(6) After the committee concludes its deliberations, it shall report a resolution recommending one (1) of the following courses of action to the House: (a) to seat permanently the House member who was certified and sworn in under subsection (4) of this rule, failure of which shall vacate the seat for the House district in question held by that person; (b) to seat permanently the petitioner in the election contest, passage of which will vacate the seat for that House district and the petitioner shall be sworn in for that seat; or (c) to declare the office of representative for that House district as vacant. The House shall consider the recommendation of the committee, and it shall adopt one (1) of the courses of action specified in this subsection (6), which must be adopted by a majority vote of House members present and voting.
(7) For purposes of this rule, “day” means a calendar day and includes any legal holiday.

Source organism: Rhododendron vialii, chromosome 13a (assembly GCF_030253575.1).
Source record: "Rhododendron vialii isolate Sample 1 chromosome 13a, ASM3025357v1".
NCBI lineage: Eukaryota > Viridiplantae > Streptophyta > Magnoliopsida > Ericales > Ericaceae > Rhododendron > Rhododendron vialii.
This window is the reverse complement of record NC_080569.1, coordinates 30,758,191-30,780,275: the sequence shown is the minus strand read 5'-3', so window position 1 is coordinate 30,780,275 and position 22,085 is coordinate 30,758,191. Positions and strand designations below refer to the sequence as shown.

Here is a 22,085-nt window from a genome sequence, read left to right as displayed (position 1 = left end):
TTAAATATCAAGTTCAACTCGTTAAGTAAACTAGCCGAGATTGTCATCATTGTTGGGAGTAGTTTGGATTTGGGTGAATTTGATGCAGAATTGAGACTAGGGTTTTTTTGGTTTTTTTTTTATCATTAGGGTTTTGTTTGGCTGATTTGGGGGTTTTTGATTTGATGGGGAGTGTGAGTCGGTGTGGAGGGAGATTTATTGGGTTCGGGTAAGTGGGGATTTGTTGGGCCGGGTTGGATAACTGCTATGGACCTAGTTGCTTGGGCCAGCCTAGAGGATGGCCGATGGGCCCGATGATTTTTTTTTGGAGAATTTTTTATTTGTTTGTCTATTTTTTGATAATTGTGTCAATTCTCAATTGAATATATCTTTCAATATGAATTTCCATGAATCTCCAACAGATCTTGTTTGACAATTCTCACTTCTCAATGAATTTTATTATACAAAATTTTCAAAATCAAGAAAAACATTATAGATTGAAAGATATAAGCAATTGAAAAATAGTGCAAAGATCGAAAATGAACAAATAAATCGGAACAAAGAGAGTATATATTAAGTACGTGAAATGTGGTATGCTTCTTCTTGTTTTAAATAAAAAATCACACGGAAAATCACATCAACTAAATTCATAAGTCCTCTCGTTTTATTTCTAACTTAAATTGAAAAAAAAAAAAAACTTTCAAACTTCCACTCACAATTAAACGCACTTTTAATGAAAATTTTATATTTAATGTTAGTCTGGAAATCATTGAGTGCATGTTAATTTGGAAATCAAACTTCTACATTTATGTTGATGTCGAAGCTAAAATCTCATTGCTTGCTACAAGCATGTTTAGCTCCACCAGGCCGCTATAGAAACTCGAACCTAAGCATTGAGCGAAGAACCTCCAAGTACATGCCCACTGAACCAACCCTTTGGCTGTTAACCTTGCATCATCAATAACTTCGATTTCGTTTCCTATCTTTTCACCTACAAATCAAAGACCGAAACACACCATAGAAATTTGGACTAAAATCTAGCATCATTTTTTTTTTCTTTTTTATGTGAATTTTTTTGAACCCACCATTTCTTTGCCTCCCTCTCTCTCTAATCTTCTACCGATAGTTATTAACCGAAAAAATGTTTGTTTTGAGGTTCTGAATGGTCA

(8) Section 55, Mississippi Constitution of 1890, which requires a two-thirds (2/3) vote of the members present to expel a seated member, shall not apply to any votes taken with regard to an election contest of a member of the House of Representatives.
(9) If the House determines that the person conditionally sworn in under subsection (4) of this rule is not qualified as a member of the Mississippi House of Representatives, any vote cast in the interim shall stand and any compensation and expenses paid shall be retained by that person. If the petitioner prevails on the merits of his contest, he shall receive the regular compensation and expenses of a member of the House, retroactive to the beginning of the session, or in the case of a special election, retroactive to the date upon which the House member conditionally sworn in was seated.
(10) Under the inherent authority of the House to create procedures and rules for the governing of its internal affairs, if any provision of this rule conflicts with any provision of Sections 23-15-955 and 23-15-957, Mississippi Code of 1972, the provisions of this rule shall prevail.